Writing like a boss doesn’t mean writing like a crazy typist ready for everything to reach a words limit. Hide shorten words in your essays to vary language, sharpen it, and show a professor that you deliver more of the nuts and bolts than simple wordiness.

              Examples:

              cut-words-essays

                Impress with meaning rather than length.

                Did you ever hide messages in essays? How did it help to impress professors, stand out from fellows, and get high grades for academic writing?

                Share your thoughts in comments!

                Featured photo credit: Alifemostordinary.com via alifemostordinary.com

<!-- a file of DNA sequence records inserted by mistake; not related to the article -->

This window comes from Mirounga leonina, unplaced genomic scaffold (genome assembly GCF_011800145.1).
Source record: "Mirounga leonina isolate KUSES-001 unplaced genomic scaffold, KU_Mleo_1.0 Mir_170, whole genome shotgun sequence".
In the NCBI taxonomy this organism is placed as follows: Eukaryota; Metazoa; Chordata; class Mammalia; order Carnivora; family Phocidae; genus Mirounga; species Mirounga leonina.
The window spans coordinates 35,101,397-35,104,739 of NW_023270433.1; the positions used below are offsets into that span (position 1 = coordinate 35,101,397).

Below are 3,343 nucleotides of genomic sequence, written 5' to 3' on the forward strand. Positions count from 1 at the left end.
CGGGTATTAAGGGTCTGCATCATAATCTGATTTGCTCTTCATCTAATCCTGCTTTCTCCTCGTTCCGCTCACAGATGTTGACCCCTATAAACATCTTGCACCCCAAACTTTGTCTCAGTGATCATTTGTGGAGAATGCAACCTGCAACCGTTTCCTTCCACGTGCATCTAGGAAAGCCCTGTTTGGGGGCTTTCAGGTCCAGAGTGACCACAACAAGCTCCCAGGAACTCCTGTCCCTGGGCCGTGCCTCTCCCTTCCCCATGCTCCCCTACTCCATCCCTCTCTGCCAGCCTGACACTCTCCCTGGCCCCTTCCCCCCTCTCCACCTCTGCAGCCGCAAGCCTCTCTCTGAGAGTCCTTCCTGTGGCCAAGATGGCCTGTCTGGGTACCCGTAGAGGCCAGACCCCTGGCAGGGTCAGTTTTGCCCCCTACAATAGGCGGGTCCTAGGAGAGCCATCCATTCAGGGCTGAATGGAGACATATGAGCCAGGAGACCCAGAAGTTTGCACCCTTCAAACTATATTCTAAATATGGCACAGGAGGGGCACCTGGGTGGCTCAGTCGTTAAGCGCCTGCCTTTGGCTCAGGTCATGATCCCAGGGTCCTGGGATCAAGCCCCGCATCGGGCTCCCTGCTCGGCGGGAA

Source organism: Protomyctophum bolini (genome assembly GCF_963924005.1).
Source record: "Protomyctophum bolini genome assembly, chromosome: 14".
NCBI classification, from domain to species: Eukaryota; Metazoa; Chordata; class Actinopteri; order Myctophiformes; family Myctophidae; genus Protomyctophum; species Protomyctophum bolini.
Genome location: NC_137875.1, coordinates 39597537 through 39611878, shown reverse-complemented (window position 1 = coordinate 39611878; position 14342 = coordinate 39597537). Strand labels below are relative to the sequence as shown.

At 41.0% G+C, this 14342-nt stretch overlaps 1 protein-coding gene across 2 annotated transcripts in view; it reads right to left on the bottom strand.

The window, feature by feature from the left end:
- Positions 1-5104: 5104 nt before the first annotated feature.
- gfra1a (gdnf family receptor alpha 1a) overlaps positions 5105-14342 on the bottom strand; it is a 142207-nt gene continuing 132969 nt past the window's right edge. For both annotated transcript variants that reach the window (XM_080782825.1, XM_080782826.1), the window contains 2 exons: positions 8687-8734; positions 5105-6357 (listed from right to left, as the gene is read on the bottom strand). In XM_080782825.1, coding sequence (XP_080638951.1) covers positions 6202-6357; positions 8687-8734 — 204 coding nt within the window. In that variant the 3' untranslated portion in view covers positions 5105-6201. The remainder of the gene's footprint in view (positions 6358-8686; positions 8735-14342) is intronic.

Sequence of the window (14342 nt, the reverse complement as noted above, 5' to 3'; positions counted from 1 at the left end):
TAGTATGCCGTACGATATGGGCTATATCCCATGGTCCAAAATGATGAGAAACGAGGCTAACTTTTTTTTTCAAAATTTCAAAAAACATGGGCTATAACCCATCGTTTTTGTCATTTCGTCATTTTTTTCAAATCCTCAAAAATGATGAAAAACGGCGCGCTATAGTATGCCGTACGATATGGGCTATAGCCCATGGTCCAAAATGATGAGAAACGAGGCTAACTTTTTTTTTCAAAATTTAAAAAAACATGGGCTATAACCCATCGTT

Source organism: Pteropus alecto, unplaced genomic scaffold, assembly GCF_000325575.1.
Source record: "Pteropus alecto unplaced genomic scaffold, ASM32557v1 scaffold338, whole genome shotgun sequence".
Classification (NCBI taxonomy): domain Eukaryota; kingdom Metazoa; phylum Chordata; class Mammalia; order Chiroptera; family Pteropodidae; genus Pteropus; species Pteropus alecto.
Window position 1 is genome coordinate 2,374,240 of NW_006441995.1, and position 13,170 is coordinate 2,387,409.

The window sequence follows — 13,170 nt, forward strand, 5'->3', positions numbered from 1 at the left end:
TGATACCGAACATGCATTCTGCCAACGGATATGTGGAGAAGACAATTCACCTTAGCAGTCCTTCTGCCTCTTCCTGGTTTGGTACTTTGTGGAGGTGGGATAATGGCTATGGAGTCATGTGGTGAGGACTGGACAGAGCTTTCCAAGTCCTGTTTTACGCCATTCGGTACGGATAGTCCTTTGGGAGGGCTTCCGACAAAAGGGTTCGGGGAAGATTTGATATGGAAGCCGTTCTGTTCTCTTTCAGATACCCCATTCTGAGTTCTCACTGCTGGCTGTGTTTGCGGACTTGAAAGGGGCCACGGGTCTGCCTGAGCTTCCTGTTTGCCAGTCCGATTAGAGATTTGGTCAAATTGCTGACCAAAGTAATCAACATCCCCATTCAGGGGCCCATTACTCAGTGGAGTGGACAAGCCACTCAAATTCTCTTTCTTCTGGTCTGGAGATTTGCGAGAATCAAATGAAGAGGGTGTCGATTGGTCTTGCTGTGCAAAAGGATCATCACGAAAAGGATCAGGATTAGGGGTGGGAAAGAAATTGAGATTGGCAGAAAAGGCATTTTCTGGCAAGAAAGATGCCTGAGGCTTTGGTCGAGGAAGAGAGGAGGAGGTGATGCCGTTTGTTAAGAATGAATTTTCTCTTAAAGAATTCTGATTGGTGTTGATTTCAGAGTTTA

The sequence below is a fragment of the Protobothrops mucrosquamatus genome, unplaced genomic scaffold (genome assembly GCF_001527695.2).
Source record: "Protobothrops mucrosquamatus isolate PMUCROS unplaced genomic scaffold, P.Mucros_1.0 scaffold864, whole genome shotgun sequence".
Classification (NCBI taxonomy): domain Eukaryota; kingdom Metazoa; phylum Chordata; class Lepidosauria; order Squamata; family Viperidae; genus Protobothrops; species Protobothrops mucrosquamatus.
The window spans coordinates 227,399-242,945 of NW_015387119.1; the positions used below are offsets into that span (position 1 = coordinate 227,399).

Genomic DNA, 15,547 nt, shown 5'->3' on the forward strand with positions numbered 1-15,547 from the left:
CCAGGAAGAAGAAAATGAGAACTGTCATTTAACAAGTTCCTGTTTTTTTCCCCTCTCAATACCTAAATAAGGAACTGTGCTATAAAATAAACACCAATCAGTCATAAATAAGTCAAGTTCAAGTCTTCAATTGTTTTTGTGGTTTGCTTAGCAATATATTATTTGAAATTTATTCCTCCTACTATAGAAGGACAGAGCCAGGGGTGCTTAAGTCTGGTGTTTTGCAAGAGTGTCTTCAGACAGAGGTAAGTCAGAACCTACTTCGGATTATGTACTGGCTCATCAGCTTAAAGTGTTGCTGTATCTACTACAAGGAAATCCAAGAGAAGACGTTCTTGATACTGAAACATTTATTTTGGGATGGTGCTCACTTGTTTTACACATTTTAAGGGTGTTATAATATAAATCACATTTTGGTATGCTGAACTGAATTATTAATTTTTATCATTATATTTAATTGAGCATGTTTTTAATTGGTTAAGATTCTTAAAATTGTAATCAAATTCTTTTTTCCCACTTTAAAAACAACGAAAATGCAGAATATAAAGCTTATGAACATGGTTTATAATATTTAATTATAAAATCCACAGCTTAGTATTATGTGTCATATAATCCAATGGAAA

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                Last Updated on March 30, 2020

                What Does Self-Conscious Mean? (And How to Stop Being It)

                What Does Self-Conscious Mean? (And How to Stop Being It)

                Have you ever walked into a room and felt like your nerves simply couldn’t handle it? Your heart beats fast, you start to sweat, and you feel like all eyes are on you (even if they’re really not). This is just one of the many ways that being self-conscious can rear its ugly head.

                You may not even realize you’re self-conscious, and you may be wondering, “What does self-conscious mean?” That’s a good place to start.

                This article will define self-consciousness, show how practically everyone has faced it at one point or another, and give you tips to avoid it.